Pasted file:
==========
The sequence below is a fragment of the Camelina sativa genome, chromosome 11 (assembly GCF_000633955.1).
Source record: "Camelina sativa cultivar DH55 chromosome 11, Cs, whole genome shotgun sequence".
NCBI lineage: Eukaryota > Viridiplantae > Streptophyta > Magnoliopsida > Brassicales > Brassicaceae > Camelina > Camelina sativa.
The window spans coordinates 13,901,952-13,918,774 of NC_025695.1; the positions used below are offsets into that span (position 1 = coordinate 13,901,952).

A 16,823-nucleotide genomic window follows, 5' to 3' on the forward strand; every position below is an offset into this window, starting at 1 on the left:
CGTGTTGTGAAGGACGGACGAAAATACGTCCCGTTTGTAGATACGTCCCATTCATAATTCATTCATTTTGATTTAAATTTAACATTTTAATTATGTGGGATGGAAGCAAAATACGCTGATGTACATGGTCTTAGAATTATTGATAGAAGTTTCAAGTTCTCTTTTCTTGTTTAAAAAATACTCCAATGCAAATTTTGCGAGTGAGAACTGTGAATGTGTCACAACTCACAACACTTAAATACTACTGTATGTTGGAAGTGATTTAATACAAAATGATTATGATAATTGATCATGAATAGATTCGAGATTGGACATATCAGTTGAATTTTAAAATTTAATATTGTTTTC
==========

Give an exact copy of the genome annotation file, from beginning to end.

The sequence below is a fragment of the Camelina sativa genome, chromosome 11 (assembly GCF_000633955.1).
Source record: "Camelina sativa cultivar DH55 chromosome 11, Cs, whole genome shotgun sequence".
NCBI lineage: Eukaryota > Viridiplantae > Streptophyta > Magnoliopsida > Brassicales > Brassicaceae > Camelina > Camelina sativa.
The window spans coordinates 13,901,952-13,918,774 of NC_025695.1; the positions used below are offsets into that span (position 1 = coordinate 13,901,952).

A 16,823-nucleotide genomic window follows, 5' to 3' on the forward strand; every position below is an offset into this window, starting at 1 on the left:
CGTGTTGTGAAGGACGGACGAAAATACGTCCCGTTTGTAGATACGTCCCATTCATAATTCATTCATTTTGATTTAAATTTAACATTTTAATTATGTGGGATGGAAGCAAAATACGCTGATGTACATGGTCTTAGAATTATTGATAGAAGTTTCAAGTTCTCTTTTCTTGTTTAAAAAATACTCCAATGCAAATTTTGCGAGTGAGAACTGTGAATGTGTCACAACTCACAACACTTAAATACTACTGTATGTTGGAAGTGATTTAATACAAAATGATTATGATAATTGATCATGAATAGATTCGAGATTGGACATATCAGTTGAATTTTAAAATTTAATATTGTTTTC